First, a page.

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In wave after wave, it's flowing from Kerry's head


Here's a thought: Presidential one-termers of recent memory had questionable hair.

George H.W. Bush: Borderline comb-over. Jimmy Carter: All over the place. Gerald Ford: Yikes!

Ronald Reagan, on the other hand, had great hair. So did Bill Clinton. And for truly presidential hair, look no further than John F. Kennedy -- the perfect part, the lustrous thickness, the stick-it-to-The-Man length.

Perhaps that's what Sen. John F. Kerry is doing. Looking to JFK, that is. It's no secret that Kerry idolizes Kennedy, and it's no secret that Kerry's hair seems as if it could run America all on its own. It springs startlingly from his scalp, a gray, leonine mane that threatens to creep down his forehead rather than recede from it.

Kerry heads into Super Tuesday, March 2, as the leading contender for the Democratic presidential nomination. His closest challenger is Sen. John Edwards, who also has excellent hair and who caused something of a to-do when he changed his 'do several months back (going shorter, for a more sporty, less adult-contemporary look).

Edwards' hair, though, is a toupee compared with Kerry's. What to say about John Kerry's hair? It's longer than the Senate norm. There's so much of it. On good days, it swoops back in Andrew Jackson-esque glory. On bad days, it's the follicular equivalent of a Howard Dean scream.

Let's ask The People.

"It's good hair," says Amoniel Telisme, a barber at Total Connection Beauty Salon in Riviera Beach, Fla., after assessing the Feb. 2 cover of Newsweek. In the photo, Kerry was having a particularly good hair day -- everything in place, good gray-silver color, healthy shine.

At Great Lengths Hair Studio in North Palm Beach, Fla., stylist Maria Barone said, "He's got some weird hair going on. It's sort of curly / frizzy, and I think he's using something like Grecian Formula that makes the color gray-green."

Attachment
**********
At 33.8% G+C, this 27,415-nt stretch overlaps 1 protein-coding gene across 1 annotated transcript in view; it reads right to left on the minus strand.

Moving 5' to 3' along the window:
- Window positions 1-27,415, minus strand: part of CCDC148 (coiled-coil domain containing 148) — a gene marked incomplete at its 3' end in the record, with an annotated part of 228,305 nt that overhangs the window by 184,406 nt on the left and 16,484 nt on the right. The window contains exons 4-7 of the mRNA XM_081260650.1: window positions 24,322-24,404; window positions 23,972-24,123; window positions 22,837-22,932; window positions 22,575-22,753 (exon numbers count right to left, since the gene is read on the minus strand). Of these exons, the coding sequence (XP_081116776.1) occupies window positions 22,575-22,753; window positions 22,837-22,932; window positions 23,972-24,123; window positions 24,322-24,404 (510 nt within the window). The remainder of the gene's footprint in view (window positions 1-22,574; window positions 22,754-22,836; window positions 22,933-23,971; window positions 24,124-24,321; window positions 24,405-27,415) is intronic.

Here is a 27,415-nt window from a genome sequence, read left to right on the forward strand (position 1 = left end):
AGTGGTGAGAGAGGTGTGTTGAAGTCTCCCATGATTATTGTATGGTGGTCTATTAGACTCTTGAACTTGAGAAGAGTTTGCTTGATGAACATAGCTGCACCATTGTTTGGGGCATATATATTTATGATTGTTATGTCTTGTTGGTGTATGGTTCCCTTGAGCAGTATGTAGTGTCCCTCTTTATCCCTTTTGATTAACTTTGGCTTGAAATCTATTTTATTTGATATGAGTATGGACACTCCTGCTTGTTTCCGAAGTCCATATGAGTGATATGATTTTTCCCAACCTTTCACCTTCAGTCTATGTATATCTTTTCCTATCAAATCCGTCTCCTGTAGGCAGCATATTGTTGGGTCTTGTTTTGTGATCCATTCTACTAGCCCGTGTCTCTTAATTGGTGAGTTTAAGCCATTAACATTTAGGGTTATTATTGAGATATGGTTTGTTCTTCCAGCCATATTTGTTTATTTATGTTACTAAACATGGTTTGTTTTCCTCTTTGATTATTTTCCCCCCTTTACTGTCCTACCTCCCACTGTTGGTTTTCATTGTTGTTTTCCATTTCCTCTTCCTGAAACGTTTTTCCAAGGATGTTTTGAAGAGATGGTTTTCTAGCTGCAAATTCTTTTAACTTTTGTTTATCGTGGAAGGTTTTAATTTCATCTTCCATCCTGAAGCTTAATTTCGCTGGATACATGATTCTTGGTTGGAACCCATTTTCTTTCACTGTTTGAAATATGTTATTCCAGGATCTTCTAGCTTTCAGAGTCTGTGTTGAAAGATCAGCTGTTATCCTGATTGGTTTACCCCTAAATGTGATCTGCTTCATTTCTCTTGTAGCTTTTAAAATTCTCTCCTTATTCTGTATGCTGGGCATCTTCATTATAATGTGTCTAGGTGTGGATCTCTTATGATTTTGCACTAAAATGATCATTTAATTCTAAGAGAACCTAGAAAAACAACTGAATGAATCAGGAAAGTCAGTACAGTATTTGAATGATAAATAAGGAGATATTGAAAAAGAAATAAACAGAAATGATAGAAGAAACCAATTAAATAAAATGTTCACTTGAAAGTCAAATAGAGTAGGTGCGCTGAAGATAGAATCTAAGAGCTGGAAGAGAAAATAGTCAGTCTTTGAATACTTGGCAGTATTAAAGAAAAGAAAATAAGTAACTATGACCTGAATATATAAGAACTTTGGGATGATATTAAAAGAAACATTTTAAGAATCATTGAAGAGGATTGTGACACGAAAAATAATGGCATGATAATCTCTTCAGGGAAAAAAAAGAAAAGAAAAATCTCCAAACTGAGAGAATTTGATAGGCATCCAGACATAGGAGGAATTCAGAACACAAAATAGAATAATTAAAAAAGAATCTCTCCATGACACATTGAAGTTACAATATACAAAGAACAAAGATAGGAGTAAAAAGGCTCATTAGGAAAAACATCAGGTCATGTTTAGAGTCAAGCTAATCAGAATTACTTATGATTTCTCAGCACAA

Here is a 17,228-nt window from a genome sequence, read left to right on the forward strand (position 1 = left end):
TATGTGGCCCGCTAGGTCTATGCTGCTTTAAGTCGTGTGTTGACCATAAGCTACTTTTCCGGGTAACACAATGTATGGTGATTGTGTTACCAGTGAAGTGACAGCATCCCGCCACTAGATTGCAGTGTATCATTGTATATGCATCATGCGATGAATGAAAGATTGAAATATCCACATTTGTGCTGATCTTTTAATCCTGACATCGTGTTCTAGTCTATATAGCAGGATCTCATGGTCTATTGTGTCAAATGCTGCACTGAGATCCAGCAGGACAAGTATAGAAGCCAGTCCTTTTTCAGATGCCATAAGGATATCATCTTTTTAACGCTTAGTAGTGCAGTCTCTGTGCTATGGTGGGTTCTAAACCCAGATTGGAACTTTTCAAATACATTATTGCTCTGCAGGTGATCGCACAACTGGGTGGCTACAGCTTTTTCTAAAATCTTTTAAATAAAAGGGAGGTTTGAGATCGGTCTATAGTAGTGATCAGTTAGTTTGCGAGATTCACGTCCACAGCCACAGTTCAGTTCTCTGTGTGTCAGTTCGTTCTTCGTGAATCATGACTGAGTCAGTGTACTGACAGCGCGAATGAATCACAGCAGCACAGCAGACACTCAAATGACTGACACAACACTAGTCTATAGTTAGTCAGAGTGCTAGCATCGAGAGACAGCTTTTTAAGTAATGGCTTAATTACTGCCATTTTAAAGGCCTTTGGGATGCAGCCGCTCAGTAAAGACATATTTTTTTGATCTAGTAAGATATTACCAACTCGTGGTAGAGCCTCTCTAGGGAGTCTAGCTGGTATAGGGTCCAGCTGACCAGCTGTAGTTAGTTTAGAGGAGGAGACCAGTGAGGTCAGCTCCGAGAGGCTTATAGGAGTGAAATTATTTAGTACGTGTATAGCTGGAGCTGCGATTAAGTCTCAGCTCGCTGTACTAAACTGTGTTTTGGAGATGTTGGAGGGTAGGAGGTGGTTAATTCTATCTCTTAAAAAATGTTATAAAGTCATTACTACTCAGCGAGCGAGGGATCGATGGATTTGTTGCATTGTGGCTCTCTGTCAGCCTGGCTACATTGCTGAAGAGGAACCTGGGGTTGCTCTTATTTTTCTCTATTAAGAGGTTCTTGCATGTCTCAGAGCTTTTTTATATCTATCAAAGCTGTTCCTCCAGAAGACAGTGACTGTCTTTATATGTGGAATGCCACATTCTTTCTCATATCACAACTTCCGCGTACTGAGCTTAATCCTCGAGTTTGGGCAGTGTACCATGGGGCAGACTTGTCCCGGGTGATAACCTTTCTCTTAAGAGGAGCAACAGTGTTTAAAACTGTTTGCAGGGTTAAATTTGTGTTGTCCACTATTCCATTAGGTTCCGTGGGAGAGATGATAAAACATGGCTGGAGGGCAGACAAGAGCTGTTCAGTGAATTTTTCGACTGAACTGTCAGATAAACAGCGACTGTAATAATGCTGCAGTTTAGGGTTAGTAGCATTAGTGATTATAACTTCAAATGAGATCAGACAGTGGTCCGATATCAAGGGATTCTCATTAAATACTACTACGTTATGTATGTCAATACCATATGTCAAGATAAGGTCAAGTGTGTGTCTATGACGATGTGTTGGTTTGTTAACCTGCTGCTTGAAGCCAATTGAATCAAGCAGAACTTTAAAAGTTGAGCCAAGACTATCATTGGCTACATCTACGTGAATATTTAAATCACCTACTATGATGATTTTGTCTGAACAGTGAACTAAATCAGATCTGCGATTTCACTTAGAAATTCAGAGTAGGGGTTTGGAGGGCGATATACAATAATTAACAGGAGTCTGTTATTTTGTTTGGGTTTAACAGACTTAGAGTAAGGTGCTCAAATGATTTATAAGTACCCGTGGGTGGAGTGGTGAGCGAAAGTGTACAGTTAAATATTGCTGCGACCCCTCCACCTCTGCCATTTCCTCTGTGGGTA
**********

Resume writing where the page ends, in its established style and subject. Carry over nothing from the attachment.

"Clinton had really terrible hair in the beginning, but he got somebody to cut it down and it looked so much better," Barone said. "I just want to fix [Kerry's] hair with Sleek Look and a razor cut and taper his sideburns."

Faye Clark and Donna Morris, stylists at Faye's Hair Shapery in Lake Park, Fla., decided they would take the risk of cutting Kerry's hair shorter.

"Right now it looks bouffant," Morris said. "And he's not a good-looking man to start with."

True, Kerry may not be John Edwards looks-wise, but his hair certainly deserves its own campaign chairman. It looks capable of governing and making the Tough Decisions. As Kerry emphasizes his "uninterrupted re-cord of taking on powerful special interests" to the press, it's impossible not to think about his hair.

There's something so populist about his obvious, lifelong effort to tame that which sprouts unbidden from his head and not look like a televangelist. It's something -- often-futile attempts at control -- to which many can relate.

Perhaps Kerry might run a frustrated hand through his amazing hair before he points a finger or pounds a podium and promises to Fix Things. Perhaps his hand would get stuck (Hair that thick and wiry requires a lot of styling product, Clark said).

Perhaps his surge in the polls is attributable not to support from the working middle class, but from something far more powerful: gel.

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